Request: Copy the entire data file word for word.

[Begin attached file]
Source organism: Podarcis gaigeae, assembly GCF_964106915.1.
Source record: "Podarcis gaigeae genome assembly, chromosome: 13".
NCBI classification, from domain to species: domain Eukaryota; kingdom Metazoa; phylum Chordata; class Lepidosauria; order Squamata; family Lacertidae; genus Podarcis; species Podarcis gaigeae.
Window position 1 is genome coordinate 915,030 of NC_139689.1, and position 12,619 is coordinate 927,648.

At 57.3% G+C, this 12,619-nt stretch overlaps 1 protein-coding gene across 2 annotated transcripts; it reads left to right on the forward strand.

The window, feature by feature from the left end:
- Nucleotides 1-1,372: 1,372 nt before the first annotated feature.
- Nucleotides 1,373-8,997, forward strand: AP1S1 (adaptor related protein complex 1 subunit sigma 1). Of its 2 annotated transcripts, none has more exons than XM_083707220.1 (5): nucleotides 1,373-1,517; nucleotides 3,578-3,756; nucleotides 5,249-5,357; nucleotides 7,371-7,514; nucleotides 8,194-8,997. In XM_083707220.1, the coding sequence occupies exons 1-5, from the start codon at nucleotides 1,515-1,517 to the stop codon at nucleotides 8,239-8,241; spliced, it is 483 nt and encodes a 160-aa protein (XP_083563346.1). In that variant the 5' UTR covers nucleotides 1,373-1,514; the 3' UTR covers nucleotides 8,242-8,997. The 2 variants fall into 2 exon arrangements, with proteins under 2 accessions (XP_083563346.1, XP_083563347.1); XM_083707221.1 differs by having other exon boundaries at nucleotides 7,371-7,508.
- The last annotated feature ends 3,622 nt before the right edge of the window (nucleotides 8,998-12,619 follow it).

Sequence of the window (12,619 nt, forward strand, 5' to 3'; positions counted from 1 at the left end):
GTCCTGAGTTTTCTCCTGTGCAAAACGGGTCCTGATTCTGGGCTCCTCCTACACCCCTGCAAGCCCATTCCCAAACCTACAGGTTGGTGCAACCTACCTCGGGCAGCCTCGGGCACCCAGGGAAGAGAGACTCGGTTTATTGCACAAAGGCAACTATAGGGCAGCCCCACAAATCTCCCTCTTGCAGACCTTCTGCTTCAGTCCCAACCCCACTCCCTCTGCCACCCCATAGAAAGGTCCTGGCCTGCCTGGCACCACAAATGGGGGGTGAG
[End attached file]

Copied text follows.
Source organism: Podarcis gaigeae, assembly GCF_964106915.1.
Source record: "Podarcis gaigeae genome assembly, chromosome: 13".
NCBI classification, from domain to species: domain Eukaryota; kingdom Metazoa; phylum Chordata; class Lepidosauria; order Squamata; family Lacertidae; genus Podarcis; species Podarcis gaigeae.
Window position 1 is genome coordinate 915,030 of NC_139689.1, and position 12,619 is coordinate 927,648.

At 57.3% G+C, this 12,619-nt stretch overlaps 1 protein-coding gene across 2 annotated transcripts; it reads left to right on the forward strand.

The window, feature by feature from the left end:
- Nucleotides 1-1,372: 1,372 nt before the first annotated feature.
- Nucleotides 1,373-8,997, forward strand: AP1S1 (adaptor related protein complex 1 subunit sigma 1). Of its 2 annotated transcripts, none has more exons than XM_083707220.1 (5): nucleotides 1,373-1,517; nucleotides 3,578-3,756; nucleotides 5,249-5,357; nucleotides 7,371-7,514; nucleotides 8,194-8,997. In XM_083707220.1, the coding sequence occupies exons 1-5, from the start codon at nucleotides 1,515-1,517 to the stop codon at nucleotides 8,239-8,241; spliced, it is 483 nt and encodes a 160-aa protein (XP_083563346.1). In that variant the 5' UTR covers nucleotides 1,373-1,514; the 3' UTR covers nucleotides 8,242-8,997. The 2 variants fall into 2 exon arrangements, with proteins under 2 accessions (XP_083563346.1, XP_083563347.1); XM_083707221.1 differs by having other exon boundaries at nucleotides 7,371-7,508.
- The last annotated feature ends 3,622 nt before the right edge of the window (nucleotides 8,998-12,619 follow it).

Sequence of the window (12,619 nt, forward strand, 5' to 3'; positions counted from 1 at the left end):
GTCCTGAGTTTTCTCCTGTGCAAAACGGGTCCTGATTCTGGGCTCCTCCTACACCCCTGCAAGCCCATTCCCAAACCTACAGGTTGGTGCAACCTACCTCGGGCAGCCTCGGGCACCCAGGGAAGAGAGACTCGGTTTATTGCACAAAGGCAACTATAGGGCAGCCCCACAAATCTCCCTCTTGCAGACCTTCTGCTTCAGTCCCAACCCCACTCCCTCTGCCACCCCATAGAAAGGTCCTGGCCTGCCTGGCACCACAAATGGGGGGTGAG